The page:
By David Madden, Elizabeth Hur And Jericka Duncan
BURLINGTON TOWNSHIP, N.J. (CBS) – A rabies scare is triggering a warning in South Jersey and the culprit may be a potentially rabid kitten on the loose.
Rob Morris said, “A lot of meowing and that’s why I felt so bad for him.”
Morris is referring to one of two kittens he and his wife found just outside their home on Arrowhead Drive in Burlington Township.
Morris said, “Now the entire neighborhood knows.”
Turns out, county officials made sure everyone knows.
Burlington County Freeholder Mary Ann O’Brien explained, “The kitten was tested and it tested positive for rabies.”
The kittens were first spotted last Saturday night. The search is now on for the second kitten that disappeared into the woods. It has grey and white markings, similar to its sibling in the photo.
Morris said, “The only thing that surprised me is that it actually came up to me because usually a wild cat will scatter just like the first one did.”
According to officials, rabid animals’ behavior can range from suspicious to even friendly, as was the case here.
Robert Gogats, County Public Health Coordinator said, “Let us take them in first. We get the strays, we bring them in here. We make sure they’re healthy.”
We’re told, at the Burlington County Animal Shelter, hundreds of healthy kittens, cats and dogs are up for adoption everyday. Knowing this, Morris brought the kitten here hoping to find it a good home but instead ended up alerting authorities of a rabid kitten.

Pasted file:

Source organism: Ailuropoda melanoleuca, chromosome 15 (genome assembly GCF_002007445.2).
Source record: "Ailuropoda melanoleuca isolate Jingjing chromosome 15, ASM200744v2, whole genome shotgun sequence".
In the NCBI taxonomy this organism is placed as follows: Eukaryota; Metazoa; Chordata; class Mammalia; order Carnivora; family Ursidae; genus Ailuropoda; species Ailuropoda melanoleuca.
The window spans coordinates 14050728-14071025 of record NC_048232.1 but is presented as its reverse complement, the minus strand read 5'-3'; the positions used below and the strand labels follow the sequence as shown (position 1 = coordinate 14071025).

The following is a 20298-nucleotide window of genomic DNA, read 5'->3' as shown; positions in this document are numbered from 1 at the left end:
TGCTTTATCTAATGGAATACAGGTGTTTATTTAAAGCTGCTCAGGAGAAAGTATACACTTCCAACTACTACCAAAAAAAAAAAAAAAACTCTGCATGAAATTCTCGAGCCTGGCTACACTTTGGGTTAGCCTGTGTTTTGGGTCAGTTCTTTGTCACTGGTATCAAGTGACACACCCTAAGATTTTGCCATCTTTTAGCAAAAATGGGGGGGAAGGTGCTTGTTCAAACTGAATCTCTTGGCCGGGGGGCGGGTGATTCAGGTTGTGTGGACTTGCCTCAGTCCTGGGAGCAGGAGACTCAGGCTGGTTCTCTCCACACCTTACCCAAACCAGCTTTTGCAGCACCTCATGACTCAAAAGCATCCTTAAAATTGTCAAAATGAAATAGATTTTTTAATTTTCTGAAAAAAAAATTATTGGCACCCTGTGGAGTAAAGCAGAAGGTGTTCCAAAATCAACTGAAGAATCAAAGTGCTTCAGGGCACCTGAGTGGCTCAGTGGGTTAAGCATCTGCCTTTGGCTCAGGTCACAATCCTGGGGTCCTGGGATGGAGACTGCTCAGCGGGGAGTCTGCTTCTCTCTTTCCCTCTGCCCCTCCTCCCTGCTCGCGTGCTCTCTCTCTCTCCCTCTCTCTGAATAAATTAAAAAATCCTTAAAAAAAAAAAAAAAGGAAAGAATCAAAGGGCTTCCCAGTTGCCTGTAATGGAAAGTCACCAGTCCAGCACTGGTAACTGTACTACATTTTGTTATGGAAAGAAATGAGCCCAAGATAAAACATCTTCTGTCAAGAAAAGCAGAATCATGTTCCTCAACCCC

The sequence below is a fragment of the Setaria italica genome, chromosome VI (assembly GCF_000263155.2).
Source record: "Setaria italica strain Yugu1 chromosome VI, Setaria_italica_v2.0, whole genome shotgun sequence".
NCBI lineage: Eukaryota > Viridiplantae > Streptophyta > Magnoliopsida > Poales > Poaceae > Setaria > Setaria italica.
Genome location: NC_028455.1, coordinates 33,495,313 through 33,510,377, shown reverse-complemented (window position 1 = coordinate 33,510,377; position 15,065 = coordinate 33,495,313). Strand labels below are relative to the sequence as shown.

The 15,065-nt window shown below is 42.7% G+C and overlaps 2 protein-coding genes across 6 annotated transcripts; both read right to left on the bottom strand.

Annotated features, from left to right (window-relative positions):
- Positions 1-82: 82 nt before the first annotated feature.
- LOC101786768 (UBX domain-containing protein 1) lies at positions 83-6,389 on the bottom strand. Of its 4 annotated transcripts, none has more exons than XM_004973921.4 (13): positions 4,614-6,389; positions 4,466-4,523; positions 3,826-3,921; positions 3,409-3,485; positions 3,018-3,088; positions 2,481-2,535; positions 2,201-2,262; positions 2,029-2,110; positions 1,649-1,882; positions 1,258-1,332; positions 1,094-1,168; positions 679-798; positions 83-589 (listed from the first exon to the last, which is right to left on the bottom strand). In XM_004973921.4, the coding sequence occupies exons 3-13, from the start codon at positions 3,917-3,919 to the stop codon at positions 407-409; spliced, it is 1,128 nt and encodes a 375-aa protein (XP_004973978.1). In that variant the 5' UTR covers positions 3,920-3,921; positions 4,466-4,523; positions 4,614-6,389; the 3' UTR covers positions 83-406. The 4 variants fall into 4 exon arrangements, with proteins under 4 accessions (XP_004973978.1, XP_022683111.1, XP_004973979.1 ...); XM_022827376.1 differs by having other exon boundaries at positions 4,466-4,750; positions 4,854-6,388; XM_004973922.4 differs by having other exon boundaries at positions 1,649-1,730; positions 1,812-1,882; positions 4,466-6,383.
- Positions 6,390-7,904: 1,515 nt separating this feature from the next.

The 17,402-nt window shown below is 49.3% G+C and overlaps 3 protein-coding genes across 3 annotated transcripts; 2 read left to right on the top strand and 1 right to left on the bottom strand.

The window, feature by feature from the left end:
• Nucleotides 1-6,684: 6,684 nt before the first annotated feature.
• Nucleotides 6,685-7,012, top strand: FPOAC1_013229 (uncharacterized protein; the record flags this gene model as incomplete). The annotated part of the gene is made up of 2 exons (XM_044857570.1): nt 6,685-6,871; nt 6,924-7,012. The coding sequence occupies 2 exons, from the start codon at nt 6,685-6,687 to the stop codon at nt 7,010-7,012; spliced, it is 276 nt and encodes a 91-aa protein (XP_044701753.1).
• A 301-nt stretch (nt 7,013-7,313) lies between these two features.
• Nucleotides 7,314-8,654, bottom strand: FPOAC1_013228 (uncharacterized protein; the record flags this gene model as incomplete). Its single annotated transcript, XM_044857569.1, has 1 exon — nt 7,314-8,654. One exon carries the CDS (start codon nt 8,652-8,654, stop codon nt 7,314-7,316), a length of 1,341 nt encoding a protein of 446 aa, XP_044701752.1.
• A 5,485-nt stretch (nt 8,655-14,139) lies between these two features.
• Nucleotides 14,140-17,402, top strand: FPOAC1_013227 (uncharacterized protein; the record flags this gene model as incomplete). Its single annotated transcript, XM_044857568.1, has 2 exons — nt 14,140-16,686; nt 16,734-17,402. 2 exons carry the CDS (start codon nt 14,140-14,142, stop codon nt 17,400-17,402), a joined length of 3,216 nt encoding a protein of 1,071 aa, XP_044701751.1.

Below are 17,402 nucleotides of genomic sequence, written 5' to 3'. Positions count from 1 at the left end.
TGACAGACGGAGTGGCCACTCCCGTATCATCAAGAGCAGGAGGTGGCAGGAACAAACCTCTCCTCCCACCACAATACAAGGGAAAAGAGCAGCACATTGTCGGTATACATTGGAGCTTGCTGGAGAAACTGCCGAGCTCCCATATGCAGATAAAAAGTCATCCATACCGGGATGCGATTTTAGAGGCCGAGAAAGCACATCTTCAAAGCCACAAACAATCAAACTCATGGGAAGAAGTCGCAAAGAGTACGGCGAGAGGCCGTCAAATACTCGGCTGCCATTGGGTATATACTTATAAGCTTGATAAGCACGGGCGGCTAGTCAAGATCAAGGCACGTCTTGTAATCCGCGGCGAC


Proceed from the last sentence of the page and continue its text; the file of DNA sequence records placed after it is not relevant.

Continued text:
Morris said, “I’m shocked. It was a cute little kitten.”
“Yes they’re so cute but if they’re stray, you have to stay away,” O’Brien explained.
Gogats added, “Just be a good pet owner. Please be wary of any strays and any kind of wild animals and let the professionals do their job.”
If you’re looking to adopt, the Burlington County Animal Shelter is offering free cats and dogs to senior citizens and veterans at least through the summer.
As for the second kitten still “at large” — Health officials are asking residents not to attempt to capture the animal. Instead, they should contact Municipal Offices which, in turn, will contact the town’s Animal Control Officer.
Homeowners who allow their pets to roam outside unattended also should check the status of their pets’ last rabies shot. If it has been longer than one year, a booster shot should be given.
Ralph Shrom from the Burlington County Board of Chosen Freeholders Office of Public Information provided the following information on Rabies:
County Epidemiologist Kristen Bartlett said, “Rabies is transmitted from infected mammals to humans usually through a bite, but scratches and saliva contact with broken skin or mucous membranes are also possible routes. Any person, who had direct contact with any wild or stray animals within the vicinity of Arrowhead Drive, may have been exposed to rabies. They should contact their doctor as soon as possible.”
Rabies is a viral disease that attacks the nervous system and is fatal in humans without prompt treatment. The disease is spread when a rabid animal’s saliva contacts another animal or human through wounds in the skin, typically a bite.
If bitten, anyone scratched or licked by a wild animal:
Immediately wash bite wounds with plenty of soap and water
Get prompt medical attention
Get a description of the animal
Report the bite to your local health department
For more information on rabies, visit the Centers for Disease Control and Prevention (CDC) at: http://www.cdc.gov/rabies/